Dr. Haydon: Absolutely. And I think that the other thing is that you maintain that upper pole better with a prettier shape and not that big, round kind of fullness that looks very unnatural. Particularly, again, in somebody who’s 40, 50 that has breastfed, had children, etc., they’re gonna start to lose some of that volume. And just with the newer implants, putting them in there really kind of helps maintain and shape that pole. Because, you know, a lot of women, you know, you tell them, “Look, you don’t have to wear a bra if you don’t want to. You can wear, you know, certain dresses, tops, etc.” And they’re so excited about that. They’ve been tied to bras their whole life. And you just tell them, “Look, I don’t have to put a big implant in. I can put one that fits you, and I can show you what it’s gonna look like.” And then there’ll be like, “That’s the coolest thing.”
Gilberto: Do you find that there’s a specific time that women prefer to have this secondary breast revision done, like a time in their life or after a certain event or something?
Dr. Haydon: I think most of the time it’s once they figure out they’re not gonna have children anymore. You know, and I think that just plastic surgery is so much more talked about. And, you know, they’ve got a girlfriend, they get online, they look at Megan’s stuff [inaudible 00:30:24]. But I think that that’s typically the deal. So I would say, you know, kind of late 30s, early 40s is when…and you know, that’s a good question that people ask a lot of times, it’s like, “How do I know when the right time is?” Well, I think that once you have what I would call the surgical findings, meaning you come in for something and I think I can fix it, the younger you are, the better your skin is gonna be, the better quality you have, and therefore, the better outcome you’re probably gonna have. You know, obviously, hoping everything gets done right. And then you get to enjoy it more. I mean, we’re not talking about facelifts today, but when people come in and say, “Well, my mom had her facelift done when she was 70. So I’m gonna get at 70,” I was like, “Why would you wait till you’re 70? I mean, you have such better skin when you’re in your 50s, you know, and we can do that.”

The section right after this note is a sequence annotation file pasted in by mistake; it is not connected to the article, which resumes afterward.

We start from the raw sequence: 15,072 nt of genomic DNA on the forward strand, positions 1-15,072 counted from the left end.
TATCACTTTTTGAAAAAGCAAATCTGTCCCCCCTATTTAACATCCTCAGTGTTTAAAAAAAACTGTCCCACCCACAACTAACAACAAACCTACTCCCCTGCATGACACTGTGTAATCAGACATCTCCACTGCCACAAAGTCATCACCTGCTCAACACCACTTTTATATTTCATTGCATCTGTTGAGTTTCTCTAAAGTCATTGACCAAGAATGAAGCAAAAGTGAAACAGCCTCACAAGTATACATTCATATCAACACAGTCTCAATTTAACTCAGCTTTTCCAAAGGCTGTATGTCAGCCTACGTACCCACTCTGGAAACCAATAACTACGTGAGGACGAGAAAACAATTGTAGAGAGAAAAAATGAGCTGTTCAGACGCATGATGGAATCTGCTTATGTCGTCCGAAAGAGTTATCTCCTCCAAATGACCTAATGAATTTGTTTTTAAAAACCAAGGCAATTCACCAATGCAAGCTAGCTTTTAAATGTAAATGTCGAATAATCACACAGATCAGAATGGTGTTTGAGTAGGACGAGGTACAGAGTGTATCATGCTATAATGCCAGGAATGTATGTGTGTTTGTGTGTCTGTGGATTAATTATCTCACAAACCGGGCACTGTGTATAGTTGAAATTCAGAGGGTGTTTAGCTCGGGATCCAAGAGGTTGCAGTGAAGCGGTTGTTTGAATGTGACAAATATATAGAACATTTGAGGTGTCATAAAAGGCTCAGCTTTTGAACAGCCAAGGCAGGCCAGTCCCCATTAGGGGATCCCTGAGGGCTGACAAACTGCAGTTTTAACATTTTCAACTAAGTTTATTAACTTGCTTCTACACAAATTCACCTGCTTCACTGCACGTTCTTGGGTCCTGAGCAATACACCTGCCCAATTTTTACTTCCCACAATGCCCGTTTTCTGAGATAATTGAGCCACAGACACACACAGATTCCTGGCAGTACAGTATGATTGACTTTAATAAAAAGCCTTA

But getting back to the breast part, women often times are…they’re worried about having implants at a young age and whether it will affect their ability to breastfeed, the shape and size of their breast, etc. I mean, if you’re in your 20s and you have breast implants, I feel like the implant really helps maintain and preserve the shape of the breast more so than letting your body go through the normal changes without an implant because it keeps the fullness, it keeps things kind of pushed out a little bit. And so I am very much of the mindset that if that’s what you want at a younger age, there’s really no reason to not do it for fear that, you know, [crosstalk 00:31:51].
Megan: And like you said, I mean, even to the point of, you know, with clothing, that can be a very emotional thing for women. I’m sure this entire journey can be pretty emotional, but to have that confidence feeling like you can wear whatever you want and feel good about yourself, like, that shouldn’t be something that you save till later in life if it’s something that you wanna do now.
Dr. Haydon: Yes.
Dr. Franco: And I think secondary surgery, people have done their research. And so they’re definitely emotionally involved. And Instagram, YouTube, all those things, RealSelf, other stuff, really, patients come in, I feel like a different perspective. I feel like when I first started practicing, people just came in and said, “Oh, I feel like my breasts are pointing down or something.” Now they’ll come in and say, “Oh, I want strattice. I want some mesh. I want this.” And then it’s our job to kind of, “Hey, yeah, you’re a good candidate for this,” or, “No you’re not.” And I would say probably, you know, at least a good 20% of patients that come in for breast revision, secondary something, I tell them, yeah, she looked really, really good and there’s not much I’m gonna do for you. And sometimes they just need to hear it from someone because there’s also a limit to what we can do.